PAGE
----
A reflecting, steepening, and breaking internal tide in a submarine canyon

Alberty, MS, Billheimer S, Hamann MM, Ou CY, Tamsitt V, Lucas AJ, Alford MH.  2017.  A reflecting, steepening, and breaking internal tide in a submarine canyon. Journal of Geophysical Research-Oceans. 122:6872-6882.

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currents, hawaii, monterey canyon, ocean, overturns, propagation, scales, sloping boundaries, thorpe, waves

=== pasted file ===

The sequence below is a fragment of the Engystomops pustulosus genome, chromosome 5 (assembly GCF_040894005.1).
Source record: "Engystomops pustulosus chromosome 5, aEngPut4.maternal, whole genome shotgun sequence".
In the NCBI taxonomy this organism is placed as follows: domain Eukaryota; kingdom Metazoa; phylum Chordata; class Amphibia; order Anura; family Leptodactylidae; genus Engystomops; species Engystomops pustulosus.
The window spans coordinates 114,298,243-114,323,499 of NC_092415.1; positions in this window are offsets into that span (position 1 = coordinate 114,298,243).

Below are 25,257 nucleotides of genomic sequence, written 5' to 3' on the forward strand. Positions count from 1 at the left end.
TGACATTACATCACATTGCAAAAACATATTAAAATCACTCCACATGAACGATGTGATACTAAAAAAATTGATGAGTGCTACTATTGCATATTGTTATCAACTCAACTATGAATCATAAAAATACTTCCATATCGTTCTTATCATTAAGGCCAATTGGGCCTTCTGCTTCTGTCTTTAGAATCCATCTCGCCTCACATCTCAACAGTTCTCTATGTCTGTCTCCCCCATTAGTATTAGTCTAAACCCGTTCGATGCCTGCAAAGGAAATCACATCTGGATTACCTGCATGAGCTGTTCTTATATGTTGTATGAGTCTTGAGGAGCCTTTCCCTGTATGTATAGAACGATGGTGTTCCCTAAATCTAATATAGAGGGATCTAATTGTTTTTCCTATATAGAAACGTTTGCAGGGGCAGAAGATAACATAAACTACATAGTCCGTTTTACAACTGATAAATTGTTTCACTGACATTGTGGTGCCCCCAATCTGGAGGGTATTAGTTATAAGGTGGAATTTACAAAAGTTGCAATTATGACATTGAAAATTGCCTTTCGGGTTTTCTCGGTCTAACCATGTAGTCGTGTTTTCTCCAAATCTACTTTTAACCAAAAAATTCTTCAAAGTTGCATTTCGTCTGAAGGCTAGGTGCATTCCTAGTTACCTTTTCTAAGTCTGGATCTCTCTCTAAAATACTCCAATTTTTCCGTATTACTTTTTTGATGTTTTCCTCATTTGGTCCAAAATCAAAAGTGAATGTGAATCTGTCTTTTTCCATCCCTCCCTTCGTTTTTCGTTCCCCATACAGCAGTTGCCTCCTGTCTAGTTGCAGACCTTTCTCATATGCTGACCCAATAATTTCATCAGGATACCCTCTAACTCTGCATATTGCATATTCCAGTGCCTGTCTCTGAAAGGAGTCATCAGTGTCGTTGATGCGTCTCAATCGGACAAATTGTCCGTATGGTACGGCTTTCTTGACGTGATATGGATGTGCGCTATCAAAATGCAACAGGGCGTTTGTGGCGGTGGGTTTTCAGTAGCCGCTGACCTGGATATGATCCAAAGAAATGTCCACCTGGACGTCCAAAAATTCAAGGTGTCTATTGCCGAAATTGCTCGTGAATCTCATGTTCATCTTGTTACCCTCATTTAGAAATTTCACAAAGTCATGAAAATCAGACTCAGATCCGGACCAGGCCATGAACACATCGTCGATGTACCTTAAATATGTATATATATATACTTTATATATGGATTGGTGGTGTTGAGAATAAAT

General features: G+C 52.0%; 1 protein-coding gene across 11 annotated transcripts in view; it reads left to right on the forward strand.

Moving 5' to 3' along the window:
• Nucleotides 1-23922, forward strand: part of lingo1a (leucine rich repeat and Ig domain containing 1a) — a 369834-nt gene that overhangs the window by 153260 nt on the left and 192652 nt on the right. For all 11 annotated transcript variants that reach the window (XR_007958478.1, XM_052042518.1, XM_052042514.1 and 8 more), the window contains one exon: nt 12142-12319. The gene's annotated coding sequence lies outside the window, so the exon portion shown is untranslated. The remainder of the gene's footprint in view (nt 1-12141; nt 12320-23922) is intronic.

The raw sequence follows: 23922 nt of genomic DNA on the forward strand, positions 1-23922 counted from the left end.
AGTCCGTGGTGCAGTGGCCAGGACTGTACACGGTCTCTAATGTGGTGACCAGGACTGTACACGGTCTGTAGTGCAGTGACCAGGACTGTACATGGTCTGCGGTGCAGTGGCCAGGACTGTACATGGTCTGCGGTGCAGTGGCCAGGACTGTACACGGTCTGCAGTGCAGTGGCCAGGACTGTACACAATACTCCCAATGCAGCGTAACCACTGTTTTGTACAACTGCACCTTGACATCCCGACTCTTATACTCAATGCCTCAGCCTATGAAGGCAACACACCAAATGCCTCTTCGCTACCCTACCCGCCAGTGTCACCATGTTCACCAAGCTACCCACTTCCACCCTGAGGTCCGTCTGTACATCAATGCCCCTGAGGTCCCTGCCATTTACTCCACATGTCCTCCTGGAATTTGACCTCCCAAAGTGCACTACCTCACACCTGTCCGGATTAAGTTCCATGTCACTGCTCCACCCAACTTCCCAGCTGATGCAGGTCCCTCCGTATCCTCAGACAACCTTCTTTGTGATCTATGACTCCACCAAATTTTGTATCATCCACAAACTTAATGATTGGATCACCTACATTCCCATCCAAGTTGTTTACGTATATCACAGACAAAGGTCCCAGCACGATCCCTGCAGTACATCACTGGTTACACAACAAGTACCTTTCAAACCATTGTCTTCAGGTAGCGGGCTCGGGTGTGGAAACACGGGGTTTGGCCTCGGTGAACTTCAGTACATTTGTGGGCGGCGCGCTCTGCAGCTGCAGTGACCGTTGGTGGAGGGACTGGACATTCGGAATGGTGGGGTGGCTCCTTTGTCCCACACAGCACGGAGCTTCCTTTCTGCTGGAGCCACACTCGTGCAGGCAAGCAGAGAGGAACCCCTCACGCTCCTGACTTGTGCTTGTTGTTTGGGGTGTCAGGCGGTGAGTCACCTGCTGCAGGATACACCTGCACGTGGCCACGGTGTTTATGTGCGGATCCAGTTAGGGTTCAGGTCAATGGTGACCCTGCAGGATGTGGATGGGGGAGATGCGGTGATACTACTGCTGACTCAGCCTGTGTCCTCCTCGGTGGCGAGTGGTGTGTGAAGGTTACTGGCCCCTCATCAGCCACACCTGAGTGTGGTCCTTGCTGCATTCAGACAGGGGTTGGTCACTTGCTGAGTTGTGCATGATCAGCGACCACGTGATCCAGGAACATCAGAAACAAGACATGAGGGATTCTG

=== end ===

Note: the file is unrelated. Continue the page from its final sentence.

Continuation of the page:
Submarine canyons are common features of the coastal ocean. Although they are known to be hotspots of turbulence that enhance diapycnal transport in their stratified waters, the dynamics of canyon mixing processes are poorly understood. Most studies of internal wave dynamics within canyons have focused on a handful of canyons with along-axis slopes less steep than semidiurnal (D-2) internal wave characteristics (subcritical). Here, we present the first tidally resolving observations within a canyon with a steeply sloping axis (supercritical). A process study consisting of two 24 h shipboard stations and a profiling mooring was conducted in the La Jolla Canyon off the coast of La Jolla, CA. Baroclinic energy flux is oriented up-canyon and decreases from 182 +/- 18 W m(-1) at the canyon mouth to 46 +/- 5 W m(-1) near the head. The ratio of horizontal kinetic energy to available potential energy and the observed group speed of each mode are lower than expected for freely propagating D-2 internal waves at each station, indicating partial reflection. Harmonic analysis reveals that variance is dominated by the D-2 tide. Moving up-canyon, the relative importance of D-2 decreases and its higher harmonics are needed to account for a majority of the observed variance, indicating steepening. Steep internal tides cause large isopycnal displacements (approximate to 50 m in 100 m water depth) and high strain events. These events coincide with enhanced O( 10-7-10-5 m(2) s(-3)) dissipation of turbulent kinetic energy at mid-depths.